How Social Media Can Build Your Brand

Done right, it’s a great way for potential clients to get to know you, and how you can help them.

In my last few posts, (here and here) I’ve been discussing how social media can help law firms like yours build their business. Tapping into the insights in a new FindLaw white paper, “From Novelty to Necessity: Pragmatic Social Media for Law Firms,” we’ve looked at why platforms like Facebook are essential to any firm looking to grow its business. I’ve also talked a bit how to present yourself on social media, and how to engage with your followers.

I hope you’ve found my argument for being on social convincing, or at least worth exploring further. Social media isn’t a toy or a waste of time. It’s proven to be a great way for businesses of all kinds to connect with customers, existing and potential. And if you do it right, it can be a lot of fun, as well as impactful. As I’ve noted earlier, if you’re a successful attorney, “being social” is something you already do offline. The move to online socializing can actually be quite easy.

But there’s something I need to make clear: Social media, by itself, won’t bring in a flood of new clients.

In other words, social media will probably not prove to be your most productive direct lead-generation channel. Networks like Facebook and Twitter aren’t particularly great at making your phone ring. What they can do, and do well, is help you build relationships with potential clients.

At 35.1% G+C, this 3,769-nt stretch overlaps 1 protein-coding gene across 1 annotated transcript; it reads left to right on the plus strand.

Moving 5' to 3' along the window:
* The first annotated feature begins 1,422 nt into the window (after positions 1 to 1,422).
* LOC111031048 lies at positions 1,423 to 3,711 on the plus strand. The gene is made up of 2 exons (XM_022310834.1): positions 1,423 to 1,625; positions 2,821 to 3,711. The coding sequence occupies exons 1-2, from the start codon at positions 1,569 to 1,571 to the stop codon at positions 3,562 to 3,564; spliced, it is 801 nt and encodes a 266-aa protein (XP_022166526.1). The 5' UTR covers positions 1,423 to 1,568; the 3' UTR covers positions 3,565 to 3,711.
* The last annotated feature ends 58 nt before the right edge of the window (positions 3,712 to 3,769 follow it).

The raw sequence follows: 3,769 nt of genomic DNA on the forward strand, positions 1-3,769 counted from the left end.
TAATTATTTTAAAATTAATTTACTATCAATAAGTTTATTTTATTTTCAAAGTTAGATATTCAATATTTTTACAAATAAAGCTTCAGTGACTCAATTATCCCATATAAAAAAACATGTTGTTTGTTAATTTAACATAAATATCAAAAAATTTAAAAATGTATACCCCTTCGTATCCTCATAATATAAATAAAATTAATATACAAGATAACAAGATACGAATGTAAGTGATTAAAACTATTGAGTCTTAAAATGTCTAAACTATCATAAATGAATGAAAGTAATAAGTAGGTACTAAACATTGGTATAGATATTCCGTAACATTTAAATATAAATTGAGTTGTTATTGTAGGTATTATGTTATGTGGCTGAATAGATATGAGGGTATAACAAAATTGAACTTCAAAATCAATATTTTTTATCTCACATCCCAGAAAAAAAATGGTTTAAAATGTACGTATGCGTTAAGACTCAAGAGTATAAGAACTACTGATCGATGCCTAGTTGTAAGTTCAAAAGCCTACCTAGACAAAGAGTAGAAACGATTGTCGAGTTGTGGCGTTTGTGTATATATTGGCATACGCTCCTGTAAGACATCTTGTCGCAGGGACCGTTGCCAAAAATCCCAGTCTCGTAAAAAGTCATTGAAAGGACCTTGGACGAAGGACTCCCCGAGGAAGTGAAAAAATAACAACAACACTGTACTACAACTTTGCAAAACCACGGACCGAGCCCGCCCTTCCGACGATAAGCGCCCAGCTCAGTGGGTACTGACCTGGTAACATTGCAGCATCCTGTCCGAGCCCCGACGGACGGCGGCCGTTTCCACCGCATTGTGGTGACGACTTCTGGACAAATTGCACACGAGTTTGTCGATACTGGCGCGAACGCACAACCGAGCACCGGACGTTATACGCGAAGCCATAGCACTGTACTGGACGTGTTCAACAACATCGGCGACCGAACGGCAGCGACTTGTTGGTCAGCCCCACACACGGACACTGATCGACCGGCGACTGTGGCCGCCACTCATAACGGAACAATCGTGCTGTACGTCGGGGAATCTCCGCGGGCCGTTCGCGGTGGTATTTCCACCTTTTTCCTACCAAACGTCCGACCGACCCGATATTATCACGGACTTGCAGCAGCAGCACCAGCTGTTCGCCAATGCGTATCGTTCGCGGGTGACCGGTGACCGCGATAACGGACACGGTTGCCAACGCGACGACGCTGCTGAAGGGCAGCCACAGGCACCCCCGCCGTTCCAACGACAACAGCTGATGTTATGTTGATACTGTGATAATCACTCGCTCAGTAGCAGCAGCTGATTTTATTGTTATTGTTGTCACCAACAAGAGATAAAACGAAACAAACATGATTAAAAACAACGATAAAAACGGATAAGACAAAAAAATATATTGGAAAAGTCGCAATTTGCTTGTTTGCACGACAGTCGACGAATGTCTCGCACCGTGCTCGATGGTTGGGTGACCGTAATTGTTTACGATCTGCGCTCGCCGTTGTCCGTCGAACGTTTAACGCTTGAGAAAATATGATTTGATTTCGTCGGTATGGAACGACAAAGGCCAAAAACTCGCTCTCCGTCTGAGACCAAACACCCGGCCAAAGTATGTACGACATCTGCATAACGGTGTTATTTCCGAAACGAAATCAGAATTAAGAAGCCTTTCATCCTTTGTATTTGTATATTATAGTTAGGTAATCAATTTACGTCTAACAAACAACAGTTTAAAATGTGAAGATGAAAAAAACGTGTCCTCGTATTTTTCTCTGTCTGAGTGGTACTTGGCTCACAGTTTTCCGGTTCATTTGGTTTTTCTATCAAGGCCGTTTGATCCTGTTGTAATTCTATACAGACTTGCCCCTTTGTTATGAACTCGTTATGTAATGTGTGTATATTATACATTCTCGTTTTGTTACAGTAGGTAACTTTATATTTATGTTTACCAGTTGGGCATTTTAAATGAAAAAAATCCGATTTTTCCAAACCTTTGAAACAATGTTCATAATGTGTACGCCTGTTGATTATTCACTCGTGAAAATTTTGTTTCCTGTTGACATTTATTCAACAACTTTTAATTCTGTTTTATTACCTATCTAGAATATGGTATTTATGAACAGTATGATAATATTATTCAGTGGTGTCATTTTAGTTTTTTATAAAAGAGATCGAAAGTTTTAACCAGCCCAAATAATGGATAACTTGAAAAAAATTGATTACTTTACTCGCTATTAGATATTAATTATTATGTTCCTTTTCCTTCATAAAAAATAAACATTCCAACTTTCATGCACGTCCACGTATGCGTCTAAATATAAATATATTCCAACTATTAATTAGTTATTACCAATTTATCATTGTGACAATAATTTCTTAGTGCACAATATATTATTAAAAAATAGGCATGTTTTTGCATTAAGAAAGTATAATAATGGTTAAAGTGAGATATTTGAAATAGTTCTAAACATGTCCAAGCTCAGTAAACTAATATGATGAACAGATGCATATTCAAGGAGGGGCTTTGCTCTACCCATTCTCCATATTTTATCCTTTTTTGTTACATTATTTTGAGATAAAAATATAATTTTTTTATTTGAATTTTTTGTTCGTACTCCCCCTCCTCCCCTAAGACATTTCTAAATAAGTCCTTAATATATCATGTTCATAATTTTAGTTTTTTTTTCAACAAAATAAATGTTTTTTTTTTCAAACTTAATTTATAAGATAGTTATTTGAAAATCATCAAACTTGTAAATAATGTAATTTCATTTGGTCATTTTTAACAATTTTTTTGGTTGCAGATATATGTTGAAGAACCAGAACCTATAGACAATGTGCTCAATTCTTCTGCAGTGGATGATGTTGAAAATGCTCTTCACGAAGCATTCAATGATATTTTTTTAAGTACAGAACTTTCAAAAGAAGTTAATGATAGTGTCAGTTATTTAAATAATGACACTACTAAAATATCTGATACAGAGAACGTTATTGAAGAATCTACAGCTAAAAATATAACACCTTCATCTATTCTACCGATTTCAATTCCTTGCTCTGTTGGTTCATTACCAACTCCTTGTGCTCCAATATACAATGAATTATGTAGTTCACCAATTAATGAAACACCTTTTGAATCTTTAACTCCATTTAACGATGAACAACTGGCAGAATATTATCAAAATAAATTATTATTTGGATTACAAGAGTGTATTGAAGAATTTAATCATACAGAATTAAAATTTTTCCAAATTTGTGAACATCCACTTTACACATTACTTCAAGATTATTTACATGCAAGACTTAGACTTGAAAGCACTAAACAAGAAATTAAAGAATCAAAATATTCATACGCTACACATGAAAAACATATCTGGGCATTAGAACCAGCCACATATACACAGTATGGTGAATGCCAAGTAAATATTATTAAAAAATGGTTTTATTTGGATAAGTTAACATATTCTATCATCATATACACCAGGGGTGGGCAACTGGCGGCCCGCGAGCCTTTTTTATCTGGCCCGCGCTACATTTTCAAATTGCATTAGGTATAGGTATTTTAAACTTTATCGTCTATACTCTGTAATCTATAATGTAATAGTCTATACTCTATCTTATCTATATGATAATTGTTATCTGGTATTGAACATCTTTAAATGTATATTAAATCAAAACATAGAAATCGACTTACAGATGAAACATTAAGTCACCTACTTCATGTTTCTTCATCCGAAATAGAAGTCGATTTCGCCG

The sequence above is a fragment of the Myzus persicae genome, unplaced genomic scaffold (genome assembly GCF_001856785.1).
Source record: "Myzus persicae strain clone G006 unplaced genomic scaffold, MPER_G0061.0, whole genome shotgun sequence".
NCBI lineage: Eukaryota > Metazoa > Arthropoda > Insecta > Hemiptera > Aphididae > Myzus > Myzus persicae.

You see, when legal consumers are searching online for an attorney, they don’t go to Facebook or LinkedIn first. They start where you’d expect: with a search engine like Google. But once they’ve found a firm or two they think can help them, they start looking for more information to validate their decision. (We’ve outlined this behavior in greater detail in our white paper on legal consumers.)

It’s in this evaluation stage where a strong social presence can help you. By being online where people can get a sense of what you and your firm are like, you’re helping build connections that can help attract business. Social media may not necessarily open the door — but it can close the deal. [tweet this]

For that reason alone, social media has become an essential tool for law firms that want to market their services to today’s legal consumer.

 

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